Get the latest on coronavirus. Sign up to the Daily Brief for news, explainers, how-tos, opinion and more.
The government has announced it has signed new deals which will provide more than 90m doses of Covid-19 vaccine.
In a statement from business secretary Alok Sharma, the government said it has secured an agreement for 30m doses of a vaccine being developed – and currently at phase two trials – by BioNTech and German firm Pfizer.
Sharma said the government has also done an in-principle deal done for 60 million doses of an antibody treatment that is being developed by France’s Valneva for vulnerable patients who cannot receive vaccines.
The partnerships mean England, Scotland, Wales and Northern Ireland could have access to enough doses to vaccinate and protect priority groups such as those at increased health risk and frontline workers.
Sharma said the new agreements would “ensure the UK has the best chance possible of securing a vaccine that protects those most at risk”.
However Kate Bingham, chair of the UK’s Vaccine Taskforce, warned that despite progress, there are still no guarantees that a successful vaccine will be found.
“We have to be very cautious because there has never been a vaccine against a coronavirus and there may never be one. What we have been tasked to do is to protect the UK population against Covid-19 through vaccination and do so as quickly as we can,” she told Sky News.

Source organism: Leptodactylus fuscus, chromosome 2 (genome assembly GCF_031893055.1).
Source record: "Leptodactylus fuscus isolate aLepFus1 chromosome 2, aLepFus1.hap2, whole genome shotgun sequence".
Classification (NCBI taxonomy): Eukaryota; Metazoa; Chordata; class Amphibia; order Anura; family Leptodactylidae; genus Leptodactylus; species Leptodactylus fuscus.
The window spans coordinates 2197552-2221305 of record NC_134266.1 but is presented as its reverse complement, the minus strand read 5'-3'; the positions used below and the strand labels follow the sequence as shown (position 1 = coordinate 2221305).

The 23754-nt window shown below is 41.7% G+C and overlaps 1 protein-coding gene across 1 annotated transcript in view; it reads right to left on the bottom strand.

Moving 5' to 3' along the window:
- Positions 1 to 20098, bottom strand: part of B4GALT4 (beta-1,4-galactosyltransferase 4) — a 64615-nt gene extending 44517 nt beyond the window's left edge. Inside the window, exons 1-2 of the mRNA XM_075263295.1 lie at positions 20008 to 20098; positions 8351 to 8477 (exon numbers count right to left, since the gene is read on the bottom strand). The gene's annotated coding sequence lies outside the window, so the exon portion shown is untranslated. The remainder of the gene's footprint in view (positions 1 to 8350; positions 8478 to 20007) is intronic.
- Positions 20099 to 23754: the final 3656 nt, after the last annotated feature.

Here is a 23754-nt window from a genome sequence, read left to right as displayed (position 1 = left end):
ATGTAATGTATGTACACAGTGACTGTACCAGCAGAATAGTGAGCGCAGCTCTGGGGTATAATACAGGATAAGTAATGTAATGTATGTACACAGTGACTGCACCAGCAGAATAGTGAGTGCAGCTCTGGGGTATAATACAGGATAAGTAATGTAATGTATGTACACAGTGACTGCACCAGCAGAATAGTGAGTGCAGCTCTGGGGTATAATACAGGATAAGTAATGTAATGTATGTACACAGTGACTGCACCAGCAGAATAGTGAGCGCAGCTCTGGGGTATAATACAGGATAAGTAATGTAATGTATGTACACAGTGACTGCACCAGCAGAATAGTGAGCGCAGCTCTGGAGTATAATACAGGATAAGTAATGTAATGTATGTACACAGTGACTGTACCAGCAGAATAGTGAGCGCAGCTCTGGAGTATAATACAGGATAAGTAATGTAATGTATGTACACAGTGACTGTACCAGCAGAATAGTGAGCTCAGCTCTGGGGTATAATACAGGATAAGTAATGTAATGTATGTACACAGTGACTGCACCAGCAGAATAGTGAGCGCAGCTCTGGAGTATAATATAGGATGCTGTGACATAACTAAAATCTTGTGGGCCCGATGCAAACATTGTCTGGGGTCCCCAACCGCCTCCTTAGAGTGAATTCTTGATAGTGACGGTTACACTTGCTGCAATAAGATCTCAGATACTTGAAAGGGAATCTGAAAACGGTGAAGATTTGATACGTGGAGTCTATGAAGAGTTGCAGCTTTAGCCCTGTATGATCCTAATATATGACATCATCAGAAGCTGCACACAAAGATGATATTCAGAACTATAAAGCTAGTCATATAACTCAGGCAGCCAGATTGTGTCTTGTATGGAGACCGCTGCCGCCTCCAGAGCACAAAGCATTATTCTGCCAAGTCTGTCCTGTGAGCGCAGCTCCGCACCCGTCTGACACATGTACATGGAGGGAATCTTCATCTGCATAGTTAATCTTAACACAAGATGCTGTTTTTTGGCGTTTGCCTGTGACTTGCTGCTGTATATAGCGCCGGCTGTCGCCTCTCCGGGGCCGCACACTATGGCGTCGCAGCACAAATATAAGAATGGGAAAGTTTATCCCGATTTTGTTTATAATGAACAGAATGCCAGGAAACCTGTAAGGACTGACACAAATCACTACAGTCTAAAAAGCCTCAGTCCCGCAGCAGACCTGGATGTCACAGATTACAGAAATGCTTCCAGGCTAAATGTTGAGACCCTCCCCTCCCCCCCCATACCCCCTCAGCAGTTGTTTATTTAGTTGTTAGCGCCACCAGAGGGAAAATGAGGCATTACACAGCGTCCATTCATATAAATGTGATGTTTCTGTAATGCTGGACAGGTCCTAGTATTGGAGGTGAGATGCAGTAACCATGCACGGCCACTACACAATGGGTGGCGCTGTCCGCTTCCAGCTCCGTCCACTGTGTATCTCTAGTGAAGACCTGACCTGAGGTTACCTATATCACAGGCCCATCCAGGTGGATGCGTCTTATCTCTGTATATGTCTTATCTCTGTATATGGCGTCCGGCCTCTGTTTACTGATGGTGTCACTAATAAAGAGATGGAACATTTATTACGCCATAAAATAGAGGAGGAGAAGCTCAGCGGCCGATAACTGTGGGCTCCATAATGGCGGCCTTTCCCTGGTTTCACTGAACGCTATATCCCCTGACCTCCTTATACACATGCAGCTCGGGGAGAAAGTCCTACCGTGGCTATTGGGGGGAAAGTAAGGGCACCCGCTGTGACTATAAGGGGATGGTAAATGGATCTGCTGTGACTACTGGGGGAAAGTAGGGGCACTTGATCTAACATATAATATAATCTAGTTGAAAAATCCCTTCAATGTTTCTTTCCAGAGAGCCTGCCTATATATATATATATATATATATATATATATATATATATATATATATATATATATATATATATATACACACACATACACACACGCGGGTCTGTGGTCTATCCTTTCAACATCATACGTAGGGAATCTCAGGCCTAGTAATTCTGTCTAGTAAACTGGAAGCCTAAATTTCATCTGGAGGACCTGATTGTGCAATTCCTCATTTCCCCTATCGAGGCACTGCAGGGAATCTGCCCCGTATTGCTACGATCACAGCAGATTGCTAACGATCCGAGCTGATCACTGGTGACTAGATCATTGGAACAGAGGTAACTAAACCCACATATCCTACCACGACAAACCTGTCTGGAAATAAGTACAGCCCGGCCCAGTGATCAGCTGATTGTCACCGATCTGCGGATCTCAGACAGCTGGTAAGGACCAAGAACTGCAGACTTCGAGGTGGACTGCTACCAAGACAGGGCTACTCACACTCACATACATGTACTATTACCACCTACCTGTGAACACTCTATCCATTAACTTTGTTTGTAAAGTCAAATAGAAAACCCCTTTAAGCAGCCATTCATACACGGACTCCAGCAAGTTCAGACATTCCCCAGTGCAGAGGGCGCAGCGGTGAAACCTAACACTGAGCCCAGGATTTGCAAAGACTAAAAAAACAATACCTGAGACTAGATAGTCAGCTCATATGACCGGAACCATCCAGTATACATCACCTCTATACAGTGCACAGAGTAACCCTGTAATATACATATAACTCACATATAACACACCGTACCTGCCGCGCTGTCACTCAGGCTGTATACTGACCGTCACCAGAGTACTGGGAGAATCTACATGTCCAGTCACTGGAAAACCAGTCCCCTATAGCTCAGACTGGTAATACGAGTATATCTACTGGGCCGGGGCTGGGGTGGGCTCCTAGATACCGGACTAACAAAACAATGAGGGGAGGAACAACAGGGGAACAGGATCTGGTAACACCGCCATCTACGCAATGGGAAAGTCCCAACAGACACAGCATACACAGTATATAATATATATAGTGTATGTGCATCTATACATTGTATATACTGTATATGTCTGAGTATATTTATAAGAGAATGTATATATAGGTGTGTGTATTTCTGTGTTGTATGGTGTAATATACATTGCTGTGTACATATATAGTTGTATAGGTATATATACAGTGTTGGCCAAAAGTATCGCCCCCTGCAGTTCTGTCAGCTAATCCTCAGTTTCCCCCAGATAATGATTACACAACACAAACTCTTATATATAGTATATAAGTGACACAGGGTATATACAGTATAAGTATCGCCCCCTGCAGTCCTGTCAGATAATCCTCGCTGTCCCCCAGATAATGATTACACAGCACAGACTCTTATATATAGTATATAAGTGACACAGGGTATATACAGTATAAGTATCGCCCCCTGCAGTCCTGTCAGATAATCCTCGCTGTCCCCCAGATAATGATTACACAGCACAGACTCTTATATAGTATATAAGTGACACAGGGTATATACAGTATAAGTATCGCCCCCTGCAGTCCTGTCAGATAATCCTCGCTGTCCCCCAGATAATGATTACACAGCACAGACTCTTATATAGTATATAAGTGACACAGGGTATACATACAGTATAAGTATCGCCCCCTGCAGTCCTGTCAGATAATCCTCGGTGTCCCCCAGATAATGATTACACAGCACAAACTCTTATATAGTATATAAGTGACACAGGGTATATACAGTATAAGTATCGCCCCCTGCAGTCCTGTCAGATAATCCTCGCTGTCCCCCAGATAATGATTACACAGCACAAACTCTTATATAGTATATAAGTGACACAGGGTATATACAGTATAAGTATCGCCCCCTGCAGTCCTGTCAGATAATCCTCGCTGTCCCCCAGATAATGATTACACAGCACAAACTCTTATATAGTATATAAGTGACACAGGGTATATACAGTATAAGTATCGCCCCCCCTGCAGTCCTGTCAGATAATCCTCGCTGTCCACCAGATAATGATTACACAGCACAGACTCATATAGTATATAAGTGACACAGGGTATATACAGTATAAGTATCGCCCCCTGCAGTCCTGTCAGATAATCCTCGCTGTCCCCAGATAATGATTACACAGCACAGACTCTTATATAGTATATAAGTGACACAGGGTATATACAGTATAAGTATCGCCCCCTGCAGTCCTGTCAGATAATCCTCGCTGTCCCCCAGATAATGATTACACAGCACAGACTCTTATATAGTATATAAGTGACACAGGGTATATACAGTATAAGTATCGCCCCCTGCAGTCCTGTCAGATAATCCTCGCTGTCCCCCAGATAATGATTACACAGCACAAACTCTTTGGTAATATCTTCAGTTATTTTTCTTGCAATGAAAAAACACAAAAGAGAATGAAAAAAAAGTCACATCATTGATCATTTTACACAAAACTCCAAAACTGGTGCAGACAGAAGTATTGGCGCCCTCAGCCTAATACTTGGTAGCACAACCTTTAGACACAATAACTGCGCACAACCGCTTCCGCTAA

“And the announcements this morning show that the UK is absolutely at the forefront of global efforts to source and develop vaccines from across the world, across as range of different technology.”
The figure of 90m is in addition to the 100m doses of vaccine that are being developed by Oxford University in partnership with AstraZeneca, as well as another at Imperial College London which started human trials in June.
Initial data from the Oxford/AstraZeneca trial – which is now in its third phase of human trials in Brazil – is due to be released on Wednesday, with high expectations over its efficacy.
This comes after campaigners warned last week that AstraZeneca could price poorer countries out of a British coronavirus vaccine in the future, due to a loophole in the non-profit agreement it signed with Oxford University.
Chief medical officer Chris Whitty encouraged people to take part in coronavirus vaccine trials, adding that the willingness of patients to take part has already led to improved care around the world.
Whitty said: “Now that there are several promising vaccines on the horizon, we need to call again on the generosity of the public to help find out which potential vaccines are the most effective.”
Health secretary Matt Hancock said every volunteer “will be doing their bit towards finding a vaccine for Covid-19 that will have the potential to save millions of lives around the world and bring this pandemic to an end”.
The human trial of the coronavirus vaccine started in May. The study was designed to assess whether healthy people can be protected from coronavirus with this new vaccine called ChAdOx1 nCoV-19.
Up to 1,102 participants were recruited across multiple sites in Oxford, Southampton, London and Bristol.
The criteria was that volunteers must be aged between 18 and 55, in good health and not have tested positive for Covid-19.
A recent poll revealed that one third of Britons definitely will not or are unsure about whether they would take a vaccine for coronavirus.